Legal Dictionary

jury instructions

Definition of jury instructions

Further reading

Jury instructions are the set of legal rules that jurors should follow when the jury is deciding a civil or criminal case. Jury instructions are given to the jury by the judge, who usually reads them aloud to the jury. They are often the subject of discussion by attorneys on both sides in the case and the judge in order to make sure their interests are represented and nothing prejudicial is said.

Under the American judicial system, juries are the trier of fact when they serve in a trial. In other words, it is their job to sort through disputed accounts presented in evidence. The judge decides questions of law, meaning he or she decides how the law applies to a given set of facts. The jury instructions provide something of a flow chart on what verdict jurors should deliver based on what they determine to be true. Put another way, "If you believe A (set of facts), you must find X (verdict). If you believe B (set of facts), you must find Y (verdict)."

Forty-eight states (Texas and West Virginia are the exceptions) have a basic set of instructions, usually called "pattern jury instructions", which provide the framework for the charge to the jury; sometimes, only names and circumstances have to be filled in for a particular case. Often they are much more complex, although certain elements frequently recur. For instance, if a criminal defendant chooses not to testify, the jury will be instructed not to draw any conclusions from that decision.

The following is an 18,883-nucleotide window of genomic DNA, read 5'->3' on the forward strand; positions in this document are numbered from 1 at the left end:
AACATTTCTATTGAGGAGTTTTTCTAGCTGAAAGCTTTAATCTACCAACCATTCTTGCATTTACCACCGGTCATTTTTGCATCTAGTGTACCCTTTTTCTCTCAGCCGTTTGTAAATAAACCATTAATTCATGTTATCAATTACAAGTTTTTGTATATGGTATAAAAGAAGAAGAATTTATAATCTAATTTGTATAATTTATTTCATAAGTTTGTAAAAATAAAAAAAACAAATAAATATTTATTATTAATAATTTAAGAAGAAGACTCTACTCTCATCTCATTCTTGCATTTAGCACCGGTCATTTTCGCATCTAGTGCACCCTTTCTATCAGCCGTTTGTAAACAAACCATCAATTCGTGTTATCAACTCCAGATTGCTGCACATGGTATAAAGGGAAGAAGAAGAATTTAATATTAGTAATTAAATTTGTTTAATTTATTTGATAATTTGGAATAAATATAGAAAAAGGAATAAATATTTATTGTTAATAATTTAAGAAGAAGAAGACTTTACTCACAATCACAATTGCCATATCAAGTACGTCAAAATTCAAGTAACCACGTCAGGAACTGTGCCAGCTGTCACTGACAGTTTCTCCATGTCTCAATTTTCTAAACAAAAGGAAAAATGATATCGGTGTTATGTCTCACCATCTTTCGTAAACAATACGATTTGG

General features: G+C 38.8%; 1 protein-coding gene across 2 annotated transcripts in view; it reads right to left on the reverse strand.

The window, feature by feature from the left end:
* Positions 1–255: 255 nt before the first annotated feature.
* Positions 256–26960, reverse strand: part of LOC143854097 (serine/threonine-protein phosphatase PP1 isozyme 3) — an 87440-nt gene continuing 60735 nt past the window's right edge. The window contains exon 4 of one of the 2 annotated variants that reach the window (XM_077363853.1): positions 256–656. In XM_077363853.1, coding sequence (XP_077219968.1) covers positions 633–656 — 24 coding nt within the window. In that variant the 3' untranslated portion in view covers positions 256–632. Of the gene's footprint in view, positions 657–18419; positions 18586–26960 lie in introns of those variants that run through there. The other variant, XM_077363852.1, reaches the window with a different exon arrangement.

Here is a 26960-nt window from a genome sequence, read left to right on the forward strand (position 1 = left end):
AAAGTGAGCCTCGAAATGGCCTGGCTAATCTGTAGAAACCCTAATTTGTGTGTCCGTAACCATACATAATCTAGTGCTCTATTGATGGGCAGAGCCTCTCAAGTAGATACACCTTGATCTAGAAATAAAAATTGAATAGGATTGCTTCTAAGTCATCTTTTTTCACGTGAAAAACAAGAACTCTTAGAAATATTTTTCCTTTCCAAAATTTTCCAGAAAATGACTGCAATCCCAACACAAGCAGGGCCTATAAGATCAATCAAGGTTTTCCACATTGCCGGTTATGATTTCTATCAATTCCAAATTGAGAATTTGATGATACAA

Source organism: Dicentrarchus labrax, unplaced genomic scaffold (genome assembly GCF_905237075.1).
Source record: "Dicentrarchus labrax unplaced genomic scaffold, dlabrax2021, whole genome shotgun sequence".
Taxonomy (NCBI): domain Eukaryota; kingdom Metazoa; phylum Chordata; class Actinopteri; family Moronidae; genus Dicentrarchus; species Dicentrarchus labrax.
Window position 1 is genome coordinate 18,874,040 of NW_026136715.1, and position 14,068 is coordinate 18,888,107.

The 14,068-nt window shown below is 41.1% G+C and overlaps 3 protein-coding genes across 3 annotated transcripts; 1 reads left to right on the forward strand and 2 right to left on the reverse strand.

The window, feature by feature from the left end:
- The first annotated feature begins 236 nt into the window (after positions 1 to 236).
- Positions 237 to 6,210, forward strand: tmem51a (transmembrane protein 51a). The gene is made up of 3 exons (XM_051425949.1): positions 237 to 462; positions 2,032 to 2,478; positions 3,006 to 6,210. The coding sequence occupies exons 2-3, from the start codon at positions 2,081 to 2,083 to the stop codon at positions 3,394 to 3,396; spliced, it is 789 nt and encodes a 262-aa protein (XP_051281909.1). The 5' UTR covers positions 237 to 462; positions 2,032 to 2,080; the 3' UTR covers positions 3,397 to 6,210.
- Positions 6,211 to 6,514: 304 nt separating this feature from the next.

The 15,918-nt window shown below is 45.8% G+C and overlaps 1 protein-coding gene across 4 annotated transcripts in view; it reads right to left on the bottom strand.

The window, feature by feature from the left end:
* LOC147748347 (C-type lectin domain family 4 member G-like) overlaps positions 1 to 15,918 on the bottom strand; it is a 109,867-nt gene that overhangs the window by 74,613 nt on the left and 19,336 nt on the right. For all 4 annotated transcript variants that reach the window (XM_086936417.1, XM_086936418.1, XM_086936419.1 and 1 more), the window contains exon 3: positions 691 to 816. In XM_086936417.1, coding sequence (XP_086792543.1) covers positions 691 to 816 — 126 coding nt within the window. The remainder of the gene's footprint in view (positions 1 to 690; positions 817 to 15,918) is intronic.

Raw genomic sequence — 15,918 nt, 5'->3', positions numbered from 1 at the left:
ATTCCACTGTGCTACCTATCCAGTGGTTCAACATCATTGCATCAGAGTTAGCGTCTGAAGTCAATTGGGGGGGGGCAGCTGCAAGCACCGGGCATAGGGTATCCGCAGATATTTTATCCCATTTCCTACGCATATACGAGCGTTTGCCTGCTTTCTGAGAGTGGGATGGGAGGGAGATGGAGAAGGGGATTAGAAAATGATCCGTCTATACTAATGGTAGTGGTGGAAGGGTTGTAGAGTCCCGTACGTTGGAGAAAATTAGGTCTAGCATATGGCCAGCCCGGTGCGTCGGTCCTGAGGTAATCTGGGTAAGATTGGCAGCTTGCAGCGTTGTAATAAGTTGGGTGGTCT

According to the French Code of Penal Procedure, all jurors must individually swear to the following message from the judge presiding the court:

    You swear and promise to examine with the most scrupulous attention the charges that will be laid against [the defendant]; to betray neither the interests of the defendant, nor the interests of the society that accuses him, nor the interests of the victim; not to communicate with anybody until you [declare your verdict]; not to listen to hatred, malice, fear or affection; to remember that the defendant is presumed to be innocent and that doubt must benefit him; to decide for yourself according to the charges and the means of defense, according to your conscience and intimate conviction, with the impartiality and firmness that befits an honest and free person, and to keep the secret of the deliberations, even after you cease to be a juror.

External links


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